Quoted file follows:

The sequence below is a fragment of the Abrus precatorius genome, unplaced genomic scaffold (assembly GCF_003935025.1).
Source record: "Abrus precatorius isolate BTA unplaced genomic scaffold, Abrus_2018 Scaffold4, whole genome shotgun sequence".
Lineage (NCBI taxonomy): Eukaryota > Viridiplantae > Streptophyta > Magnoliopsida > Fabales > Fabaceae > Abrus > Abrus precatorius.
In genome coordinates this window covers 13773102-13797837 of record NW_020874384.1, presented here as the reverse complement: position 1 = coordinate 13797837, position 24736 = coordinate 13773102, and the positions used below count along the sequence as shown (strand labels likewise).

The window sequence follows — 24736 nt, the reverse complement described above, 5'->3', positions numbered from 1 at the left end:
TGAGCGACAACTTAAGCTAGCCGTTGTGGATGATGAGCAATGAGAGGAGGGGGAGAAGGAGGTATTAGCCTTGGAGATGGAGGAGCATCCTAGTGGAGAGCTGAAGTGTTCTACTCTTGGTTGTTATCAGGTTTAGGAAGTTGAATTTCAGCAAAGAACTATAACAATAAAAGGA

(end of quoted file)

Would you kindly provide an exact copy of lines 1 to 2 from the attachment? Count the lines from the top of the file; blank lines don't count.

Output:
The sequence below is a fragment of the Abrus precatorius genome, unplaced genomic scaffold (assembly GCF_003935025.1).
Source record: "Abrus precatorius isolate BTA unplaced genomic scaffold, Abrus_2018 Scaffold4, whole genome shotgun sequence".